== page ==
REPOST Today’s AMI QT Devotional, provided by Pastor Barry Kang who heads Symphony Church in Boston, is an updated version of his blog first posted on April 28, 2013. He is a graduate of Stanford University (BA), Fuller Theological Seminary (M.Div.) and Gordon-Conwell Theological Seminary (D.Min.).
Spiritual Food for Thought for the Weekend
“The Great Enemy of Spiritual Life? It’s not What You Think”
Then, because so many people were coming and going that they did not even have a chance to eat, he said to them, “Come with me by yourselves to a quiet place and get some rest.”
Dallas Willard once gave this sage spiritual advice to young John Ortberg: “You must ruthlessly eliminate hurry from your life. Hurry is the great enemy of spiritual life in our day.” Many of us suffer from what might be called “hurry sickness.” Here are some symptoms to see: When driving, you constantly switch back and forth between lanes to stay in the fastest lane; when cars pass you, you feel physically ill. You catch yourself frustrated saying, “I wish I could do more for the church or for my spiritual life, but I just don’t have the time.” Sometimes you are resentful of those who prevent/delay you from doing the next thing on your to-do list. Additionally, you find it difficult to read this because you are wondering when I’ll get to the point!
For many of us, hurry is the great enemy of spiritual life. God said, “Be still and know that I am God.” But we find it difficult to be still! Hurried and impatient, our minds and hearts race to the future and unable to rest in the present. From my own experience, hurrying kills my capacity to experience and give love, whether it be to God or to other people.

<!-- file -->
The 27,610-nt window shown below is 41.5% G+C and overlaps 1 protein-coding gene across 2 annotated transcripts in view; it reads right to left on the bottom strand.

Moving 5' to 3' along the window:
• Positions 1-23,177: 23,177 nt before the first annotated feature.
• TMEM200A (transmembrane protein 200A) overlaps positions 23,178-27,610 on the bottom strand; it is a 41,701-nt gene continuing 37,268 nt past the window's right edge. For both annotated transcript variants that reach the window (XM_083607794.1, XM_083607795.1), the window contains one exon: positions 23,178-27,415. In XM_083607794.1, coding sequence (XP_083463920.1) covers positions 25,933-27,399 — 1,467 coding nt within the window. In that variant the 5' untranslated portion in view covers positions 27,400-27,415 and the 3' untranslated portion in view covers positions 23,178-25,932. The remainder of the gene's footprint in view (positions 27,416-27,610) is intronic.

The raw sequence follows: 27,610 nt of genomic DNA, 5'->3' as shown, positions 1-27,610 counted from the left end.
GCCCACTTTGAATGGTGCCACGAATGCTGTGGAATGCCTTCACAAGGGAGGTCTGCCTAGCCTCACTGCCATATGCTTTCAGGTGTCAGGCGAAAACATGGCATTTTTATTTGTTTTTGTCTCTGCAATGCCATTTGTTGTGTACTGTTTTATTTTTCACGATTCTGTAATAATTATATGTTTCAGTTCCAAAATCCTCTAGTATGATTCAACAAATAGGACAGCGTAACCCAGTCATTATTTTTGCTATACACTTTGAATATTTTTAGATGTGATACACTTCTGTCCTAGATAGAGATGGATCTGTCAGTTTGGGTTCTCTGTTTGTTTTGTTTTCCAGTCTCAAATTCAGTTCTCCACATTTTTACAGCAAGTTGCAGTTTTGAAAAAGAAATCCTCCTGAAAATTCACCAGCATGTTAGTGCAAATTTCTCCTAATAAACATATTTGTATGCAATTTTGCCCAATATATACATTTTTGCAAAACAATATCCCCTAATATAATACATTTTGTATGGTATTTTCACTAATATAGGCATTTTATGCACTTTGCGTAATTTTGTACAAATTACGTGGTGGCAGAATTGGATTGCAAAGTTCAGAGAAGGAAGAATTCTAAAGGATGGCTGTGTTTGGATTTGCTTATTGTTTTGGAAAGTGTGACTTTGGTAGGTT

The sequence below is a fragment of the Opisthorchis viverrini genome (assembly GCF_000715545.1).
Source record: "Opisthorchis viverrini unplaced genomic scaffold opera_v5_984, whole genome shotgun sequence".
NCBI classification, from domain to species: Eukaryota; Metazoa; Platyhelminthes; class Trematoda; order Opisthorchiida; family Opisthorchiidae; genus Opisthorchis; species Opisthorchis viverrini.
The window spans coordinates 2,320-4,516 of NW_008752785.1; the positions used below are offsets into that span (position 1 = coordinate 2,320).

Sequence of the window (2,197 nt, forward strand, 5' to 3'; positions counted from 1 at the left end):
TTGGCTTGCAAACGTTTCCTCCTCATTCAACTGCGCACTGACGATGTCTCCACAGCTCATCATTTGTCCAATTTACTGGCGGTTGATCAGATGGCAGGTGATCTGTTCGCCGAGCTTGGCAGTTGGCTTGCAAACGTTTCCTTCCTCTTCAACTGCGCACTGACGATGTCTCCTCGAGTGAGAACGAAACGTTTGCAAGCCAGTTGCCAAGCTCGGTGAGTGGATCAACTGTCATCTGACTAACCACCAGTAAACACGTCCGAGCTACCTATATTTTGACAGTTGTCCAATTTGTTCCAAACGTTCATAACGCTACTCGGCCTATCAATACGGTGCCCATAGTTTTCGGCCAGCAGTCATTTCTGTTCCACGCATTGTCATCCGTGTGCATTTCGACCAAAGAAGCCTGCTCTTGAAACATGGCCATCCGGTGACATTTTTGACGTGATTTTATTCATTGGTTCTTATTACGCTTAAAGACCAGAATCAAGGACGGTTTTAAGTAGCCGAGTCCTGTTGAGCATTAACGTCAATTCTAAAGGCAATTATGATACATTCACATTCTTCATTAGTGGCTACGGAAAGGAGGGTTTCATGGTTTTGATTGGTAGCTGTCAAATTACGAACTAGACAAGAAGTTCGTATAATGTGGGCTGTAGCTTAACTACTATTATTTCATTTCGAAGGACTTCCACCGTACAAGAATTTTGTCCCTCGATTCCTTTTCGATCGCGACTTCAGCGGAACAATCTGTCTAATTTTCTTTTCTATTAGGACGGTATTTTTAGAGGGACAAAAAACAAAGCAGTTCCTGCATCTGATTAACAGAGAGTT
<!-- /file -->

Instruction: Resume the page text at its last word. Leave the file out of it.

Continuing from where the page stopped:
While being hurried is different from being busy (busyness is an outward condition caused by circumstances versus hurry which is an inward condition), nevertheless there is a correlation between the amount of things we schedule and hurry which enters our soul. The problem is that our culture worships speed and efficiency. We view positively at people who overschedule and overachieve as go-getters. But Jesus asks, “What good is it for a man to gain the whole world, yet forfeit his soul?” (Mark 8:36).
As we conclude this month’s theme of training vs. trying for righteousness, let me encourage you with this: We must ruthlessly train the hurry out of our lives! Let us consider ways to slow down our lives so that we can become more in tune with God.
Prayer: Father, it is sometimes difficult to discern Your presence amid my hurriedness. Lord, help me stop and enjoy You in the present moment. In Jesus’ name, I pray. Amen.
Bible Reading for Today: 1 Corinthians 8